Patient Comments: Rocky Mountain Spotted Fever - Prevention

If you live in a region with ticks or previous outbreaks of RMSF, how do you try to prevent it?

Comment from: Kymberly, 45-54 Female (Patient) Published: June 02

I live in North Carolina. I contracted Rocky Mountain spotted fever (RMSF). It almost killed me because the diagnosis took so long. With 2 trips to the emergency room (ER) and 3 to my family physician. One resulting in a trip to the ER from my physician's office because I was allergic to the medicine for the RMSF. The ER physician sent me home again. It took my physician pre-admitting me to the hospital to get help. By this time I was almost dead. I spent a week in the hospital. Almost a month later I continue to have side effects from the RMSF. This is nothing to joke about. Better and more efficient testing needs to be available especially in the states where RMSF is prevalent.

Was this comment helpful?Yes

Patient Comments

Viewers share their comments

Rocky Mountain Spotted Fever - Location Question: Please share your experience with RMSF, including the region in which you contracted it.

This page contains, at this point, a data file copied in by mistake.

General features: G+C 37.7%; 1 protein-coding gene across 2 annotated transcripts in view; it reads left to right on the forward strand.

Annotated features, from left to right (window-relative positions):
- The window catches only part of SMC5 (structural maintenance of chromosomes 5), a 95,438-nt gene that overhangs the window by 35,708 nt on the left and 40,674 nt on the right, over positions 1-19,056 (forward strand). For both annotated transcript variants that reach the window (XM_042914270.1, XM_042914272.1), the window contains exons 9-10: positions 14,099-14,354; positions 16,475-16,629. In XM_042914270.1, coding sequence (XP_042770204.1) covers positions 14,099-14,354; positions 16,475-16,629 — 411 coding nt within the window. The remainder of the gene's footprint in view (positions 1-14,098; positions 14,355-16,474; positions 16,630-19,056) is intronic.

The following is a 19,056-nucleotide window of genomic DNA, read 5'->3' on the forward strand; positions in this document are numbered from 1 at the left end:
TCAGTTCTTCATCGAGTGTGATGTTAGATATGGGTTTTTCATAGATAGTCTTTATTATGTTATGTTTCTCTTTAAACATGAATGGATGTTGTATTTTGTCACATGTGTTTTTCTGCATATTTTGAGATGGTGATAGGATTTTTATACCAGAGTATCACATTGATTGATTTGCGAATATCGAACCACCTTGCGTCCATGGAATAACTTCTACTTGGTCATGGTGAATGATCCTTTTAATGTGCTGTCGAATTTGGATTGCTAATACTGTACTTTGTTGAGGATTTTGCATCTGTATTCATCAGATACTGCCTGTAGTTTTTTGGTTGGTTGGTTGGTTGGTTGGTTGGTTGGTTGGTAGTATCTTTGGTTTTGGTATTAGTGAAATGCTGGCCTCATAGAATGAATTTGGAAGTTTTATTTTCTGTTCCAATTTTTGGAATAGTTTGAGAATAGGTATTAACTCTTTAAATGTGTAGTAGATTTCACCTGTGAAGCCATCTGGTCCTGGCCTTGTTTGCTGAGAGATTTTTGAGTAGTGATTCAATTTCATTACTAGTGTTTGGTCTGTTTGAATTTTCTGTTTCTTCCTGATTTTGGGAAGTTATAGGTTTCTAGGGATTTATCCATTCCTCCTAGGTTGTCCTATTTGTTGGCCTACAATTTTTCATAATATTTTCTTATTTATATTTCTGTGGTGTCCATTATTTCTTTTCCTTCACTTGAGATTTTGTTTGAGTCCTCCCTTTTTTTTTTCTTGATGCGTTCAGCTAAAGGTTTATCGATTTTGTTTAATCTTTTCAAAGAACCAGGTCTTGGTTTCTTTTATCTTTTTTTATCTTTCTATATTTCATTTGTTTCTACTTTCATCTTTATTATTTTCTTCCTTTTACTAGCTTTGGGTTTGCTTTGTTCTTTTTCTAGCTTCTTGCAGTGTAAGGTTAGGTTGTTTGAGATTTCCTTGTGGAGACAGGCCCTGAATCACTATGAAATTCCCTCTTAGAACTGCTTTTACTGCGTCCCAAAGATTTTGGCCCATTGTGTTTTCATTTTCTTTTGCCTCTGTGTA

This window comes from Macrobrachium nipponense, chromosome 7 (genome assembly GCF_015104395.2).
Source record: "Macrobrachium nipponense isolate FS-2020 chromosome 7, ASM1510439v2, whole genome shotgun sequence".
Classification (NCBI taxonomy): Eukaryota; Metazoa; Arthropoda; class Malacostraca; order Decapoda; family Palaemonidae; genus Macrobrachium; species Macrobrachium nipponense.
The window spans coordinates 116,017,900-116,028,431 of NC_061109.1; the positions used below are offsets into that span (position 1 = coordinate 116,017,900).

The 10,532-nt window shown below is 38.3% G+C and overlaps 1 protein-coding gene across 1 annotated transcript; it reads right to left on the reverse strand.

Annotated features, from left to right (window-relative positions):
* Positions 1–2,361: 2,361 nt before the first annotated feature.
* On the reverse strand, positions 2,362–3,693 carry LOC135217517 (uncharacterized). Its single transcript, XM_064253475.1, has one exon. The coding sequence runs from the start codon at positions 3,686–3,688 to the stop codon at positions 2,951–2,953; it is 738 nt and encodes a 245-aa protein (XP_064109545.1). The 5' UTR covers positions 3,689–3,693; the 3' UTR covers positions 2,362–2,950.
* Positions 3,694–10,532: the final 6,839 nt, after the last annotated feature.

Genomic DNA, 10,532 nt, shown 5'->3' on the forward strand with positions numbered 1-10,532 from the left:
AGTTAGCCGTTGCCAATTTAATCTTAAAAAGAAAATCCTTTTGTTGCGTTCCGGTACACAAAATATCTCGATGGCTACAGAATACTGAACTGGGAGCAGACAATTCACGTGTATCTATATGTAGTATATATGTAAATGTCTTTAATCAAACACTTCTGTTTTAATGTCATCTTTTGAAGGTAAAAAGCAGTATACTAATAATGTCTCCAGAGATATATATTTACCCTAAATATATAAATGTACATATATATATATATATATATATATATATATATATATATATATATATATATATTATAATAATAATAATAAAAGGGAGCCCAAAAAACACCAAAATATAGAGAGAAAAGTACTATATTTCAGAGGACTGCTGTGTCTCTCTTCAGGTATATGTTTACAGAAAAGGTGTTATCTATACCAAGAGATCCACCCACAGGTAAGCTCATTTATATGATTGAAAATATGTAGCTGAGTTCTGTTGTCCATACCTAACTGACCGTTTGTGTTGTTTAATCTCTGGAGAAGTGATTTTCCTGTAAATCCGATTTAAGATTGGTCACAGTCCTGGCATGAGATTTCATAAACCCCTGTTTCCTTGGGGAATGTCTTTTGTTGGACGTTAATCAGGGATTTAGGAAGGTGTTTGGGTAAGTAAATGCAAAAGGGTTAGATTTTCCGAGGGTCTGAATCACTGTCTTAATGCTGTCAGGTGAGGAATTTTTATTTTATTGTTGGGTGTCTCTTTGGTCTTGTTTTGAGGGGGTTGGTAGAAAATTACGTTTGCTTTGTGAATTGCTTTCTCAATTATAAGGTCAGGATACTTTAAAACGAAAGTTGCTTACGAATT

Rocky Mountain Spotted Fever - Symptoms Question: What were your signs and symptoms associated with RMSF?
Rocky Mountain Spotted Fever - Diagnosis Question: What tests or methods were used to detect and diagnose your case of RMSF?
Rocky Mountain Spotted Fever - Treatment Question: What kinds of treatment or medication did you receive for RMSF?

Patient Comments are not a substitute for professional medical advice, diagnosis, or treatment. Never delay or disregard seeking professional medical advice from your physician or other qualified health provider because of something you have read on MedicineNet. The opinions expressed in the comments section are of the author and the author alone. MedicineNet does not endorse any specific product, service or treatment.

Alert If you think you have a medical emergency, call your doctor or 911 immediately.


Report Problems to the Food and Drug Administration

You are encouraged to report negative side effects of prescription drugs to the FDA. Visit the FDA MedWatch website or call 1-800-FDA-1088.